Delta's evacuation trainer, hopefully you never have to use it for real (well the trainer yes, but in a real accident, no). If things get bad, always stay calm and follow instructions. That will more likely safe you than your seat assignment.

If things get bad, always stay calm and follow instructions. That will more likely save you than your seat assignment. And please, PLEASE, leave your bag behind!


I find it impossible to make a claim about the safest place to sit on an airliner. When so little data is used – and people look at the data very differently – there are so many complex variables that go into an airline crash. No airline accident is simple and it typically takes a number of catastrophic failures for people to lose their lives.

If you actually want to be safer on your next flight, these tips can actually save your life (and it doesn’t matter where you’re seated):

  1. If something goes down, stay calm and listen to the flight attendants.
  2. Actually pay attention to the safety briefing, look for the nearest exits, and take a look at that safety card.
  3. For the love of god, leave your luggage on the plane, if you have to evacuate.
  4. Maybe just stay home and watch airplane videos instead (or Star Trek).

Related Side-Story: My inner seven-year-old hangs out with the Paine Field Airport Fire Department

Of course some might argue the left front seat might be the safest seat, since you have the most control. However... not the case when I am in the seat!

Of course some might argue the left front seat might be the safest seat, since you have the most control. However… not the case when I am in the seat!


I am not statistician. I am not an airline crash expert. But I am going to go ahead and say with great confidence that this safest airline seat stuff is a bunch of horse crap! Sit where you want, and have a great flight. No matter what seat you choose, the stats overwhelmingly say that you will be super safe!

Related Side-Story: The only good kind of plane crash is a fake one

Okay, I am done with my semi-rant and ready to hear your thoughts. Do you think that the rear of an airliner is the safest? Does this sort of data sway your seat decisions? Have you heard other fun reasons why you should sit in one seat vs another? Have you watched the new Picard show… is it any good?  Let’s start a conversation in the comments!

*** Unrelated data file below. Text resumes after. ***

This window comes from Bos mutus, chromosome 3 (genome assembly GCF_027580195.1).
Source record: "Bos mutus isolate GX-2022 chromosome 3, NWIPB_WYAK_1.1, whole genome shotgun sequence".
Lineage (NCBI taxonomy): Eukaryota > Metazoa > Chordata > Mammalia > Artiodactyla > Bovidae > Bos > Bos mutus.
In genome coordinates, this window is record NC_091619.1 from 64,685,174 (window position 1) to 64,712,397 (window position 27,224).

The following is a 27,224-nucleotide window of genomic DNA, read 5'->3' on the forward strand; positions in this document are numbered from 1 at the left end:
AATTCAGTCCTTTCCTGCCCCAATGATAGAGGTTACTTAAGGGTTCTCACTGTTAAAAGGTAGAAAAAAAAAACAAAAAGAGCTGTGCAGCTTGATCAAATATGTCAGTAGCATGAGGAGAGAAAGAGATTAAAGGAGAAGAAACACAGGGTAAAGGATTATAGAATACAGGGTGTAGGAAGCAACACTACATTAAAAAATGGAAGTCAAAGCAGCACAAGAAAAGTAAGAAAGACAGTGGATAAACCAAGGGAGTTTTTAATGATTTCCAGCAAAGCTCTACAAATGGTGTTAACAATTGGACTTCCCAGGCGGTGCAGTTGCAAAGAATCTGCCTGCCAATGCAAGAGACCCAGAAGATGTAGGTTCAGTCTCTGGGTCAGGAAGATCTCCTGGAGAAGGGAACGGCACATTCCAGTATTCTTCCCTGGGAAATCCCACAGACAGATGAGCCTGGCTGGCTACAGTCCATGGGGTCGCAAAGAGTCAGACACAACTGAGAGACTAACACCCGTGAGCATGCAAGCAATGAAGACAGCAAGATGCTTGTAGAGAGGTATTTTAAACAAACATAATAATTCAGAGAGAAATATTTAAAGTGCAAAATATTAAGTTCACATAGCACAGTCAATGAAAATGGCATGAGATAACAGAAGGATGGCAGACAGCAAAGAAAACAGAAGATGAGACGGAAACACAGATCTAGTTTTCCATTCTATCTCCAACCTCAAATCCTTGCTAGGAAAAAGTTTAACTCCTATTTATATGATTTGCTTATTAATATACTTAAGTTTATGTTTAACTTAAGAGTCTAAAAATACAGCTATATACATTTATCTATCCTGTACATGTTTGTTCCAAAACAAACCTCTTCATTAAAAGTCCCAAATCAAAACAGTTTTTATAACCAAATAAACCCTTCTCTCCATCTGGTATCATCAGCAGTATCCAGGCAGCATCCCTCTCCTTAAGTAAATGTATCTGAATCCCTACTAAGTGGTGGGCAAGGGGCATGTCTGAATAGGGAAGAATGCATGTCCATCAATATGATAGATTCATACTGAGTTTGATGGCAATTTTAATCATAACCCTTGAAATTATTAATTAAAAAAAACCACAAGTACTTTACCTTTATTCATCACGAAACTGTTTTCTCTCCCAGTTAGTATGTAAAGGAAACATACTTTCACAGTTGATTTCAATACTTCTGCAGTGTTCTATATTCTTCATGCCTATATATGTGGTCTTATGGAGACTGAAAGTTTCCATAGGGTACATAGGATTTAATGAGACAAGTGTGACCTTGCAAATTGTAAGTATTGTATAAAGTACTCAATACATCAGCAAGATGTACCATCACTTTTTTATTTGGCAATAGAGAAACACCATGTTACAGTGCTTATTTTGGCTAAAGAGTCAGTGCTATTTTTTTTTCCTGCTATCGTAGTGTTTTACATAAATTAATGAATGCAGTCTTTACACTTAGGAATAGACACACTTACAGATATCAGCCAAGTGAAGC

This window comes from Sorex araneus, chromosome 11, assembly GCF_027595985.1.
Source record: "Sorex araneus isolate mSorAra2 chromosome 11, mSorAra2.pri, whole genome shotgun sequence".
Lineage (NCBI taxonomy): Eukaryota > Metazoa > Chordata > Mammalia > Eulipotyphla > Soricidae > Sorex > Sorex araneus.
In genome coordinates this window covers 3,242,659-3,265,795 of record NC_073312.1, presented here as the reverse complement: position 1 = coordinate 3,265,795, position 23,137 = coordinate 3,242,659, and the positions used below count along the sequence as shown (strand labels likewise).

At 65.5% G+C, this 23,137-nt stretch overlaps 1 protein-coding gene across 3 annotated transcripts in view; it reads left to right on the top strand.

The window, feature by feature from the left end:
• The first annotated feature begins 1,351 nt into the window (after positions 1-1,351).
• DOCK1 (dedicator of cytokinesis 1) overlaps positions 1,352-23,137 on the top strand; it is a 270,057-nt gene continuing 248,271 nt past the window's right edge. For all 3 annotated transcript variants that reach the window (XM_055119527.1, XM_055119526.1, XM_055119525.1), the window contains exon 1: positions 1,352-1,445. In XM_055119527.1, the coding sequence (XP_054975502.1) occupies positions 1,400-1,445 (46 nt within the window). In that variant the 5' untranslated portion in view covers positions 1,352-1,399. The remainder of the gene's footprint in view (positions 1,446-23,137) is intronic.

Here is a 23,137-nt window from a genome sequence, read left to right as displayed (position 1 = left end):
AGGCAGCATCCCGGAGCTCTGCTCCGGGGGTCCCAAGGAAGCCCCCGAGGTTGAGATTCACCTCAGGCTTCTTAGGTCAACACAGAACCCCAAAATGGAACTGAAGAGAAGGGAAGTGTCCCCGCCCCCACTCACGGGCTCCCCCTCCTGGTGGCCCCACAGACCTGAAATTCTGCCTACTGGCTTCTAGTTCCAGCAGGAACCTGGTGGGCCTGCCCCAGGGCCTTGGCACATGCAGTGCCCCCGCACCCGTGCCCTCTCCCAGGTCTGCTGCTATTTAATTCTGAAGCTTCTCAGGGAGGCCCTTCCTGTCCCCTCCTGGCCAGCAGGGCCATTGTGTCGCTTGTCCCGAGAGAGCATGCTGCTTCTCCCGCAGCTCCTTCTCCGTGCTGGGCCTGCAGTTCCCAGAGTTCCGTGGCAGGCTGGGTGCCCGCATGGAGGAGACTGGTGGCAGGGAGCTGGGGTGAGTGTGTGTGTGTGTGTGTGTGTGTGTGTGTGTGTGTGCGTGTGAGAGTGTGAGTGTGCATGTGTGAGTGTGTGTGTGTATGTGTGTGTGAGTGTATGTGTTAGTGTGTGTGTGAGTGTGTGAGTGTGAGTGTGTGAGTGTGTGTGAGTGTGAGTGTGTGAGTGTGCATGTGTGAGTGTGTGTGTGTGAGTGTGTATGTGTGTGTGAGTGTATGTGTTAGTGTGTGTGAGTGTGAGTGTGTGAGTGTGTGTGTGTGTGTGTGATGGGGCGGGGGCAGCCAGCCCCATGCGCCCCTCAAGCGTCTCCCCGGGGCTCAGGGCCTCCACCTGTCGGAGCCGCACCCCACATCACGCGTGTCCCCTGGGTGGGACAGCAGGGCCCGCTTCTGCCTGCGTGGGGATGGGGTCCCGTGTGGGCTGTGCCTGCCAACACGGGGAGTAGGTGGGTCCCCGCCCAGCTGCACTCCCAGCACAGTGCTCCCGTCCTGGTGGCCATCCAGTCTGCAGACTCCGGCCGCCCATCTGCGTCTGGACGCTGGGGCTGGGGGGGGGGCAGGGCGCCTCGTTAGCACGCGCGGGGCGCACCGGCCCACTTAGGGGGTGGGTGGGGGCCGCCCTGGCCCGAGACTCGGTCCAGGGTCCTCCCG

EDITOR-IN-CHIEF & FOUNDER - SEATTLE, WA. David has written, consulted, and presented on multiple topics relating to airlines and travel since 2008. He has been quoted and written for a number of news organizations, including BBC, CNN, NBC News, Bloomberg, and others. He is passionate about sharing the complexities, the benefits, and the fun stuff of the airline business. Email me:
With New York Sidelined, Now is the Time to Renew (or Apply For) Global Entry

Let’s see…..middle seat in the back?? I’ll take my chances.

Hey Tom,

I was thinking the same thing 🙂


You had me at “dun dun DUNNN” I like casual David. +100 points for Data vs Lore.

Ian Woolley

I always book seat 4D irrespective of carrier.

Hey JL, I love being able to work in a good Star Trek reference! And still to this day, when I read or hear “data” I see Data!


Hey Ian,

I feel that there has to be a good story behind you choosing that seat?! And what if it is already taken? Will you ask someone to swap?


Glen Towler

The most dangerous part of flying? Driving to the airport.

So very true Glen…. but where is the safest place to sit in the car on the way to the airport? Actually, there is probably a lot more data out there to legit answer that question :).


Robert Lopaka

As a 35 year, now retired, Crew for a US major I prefer to be in an EXIT row or very close. In a survivable crash, fire and smoke in the cabin quickly become the problem. Thx!

Hey Robert,

That is probably the safest place to sit on the plane!


Further forward (biz class) means better booze means less pain means… safer?

Leave a Reply

Your email address will not be published. Required fields are marked *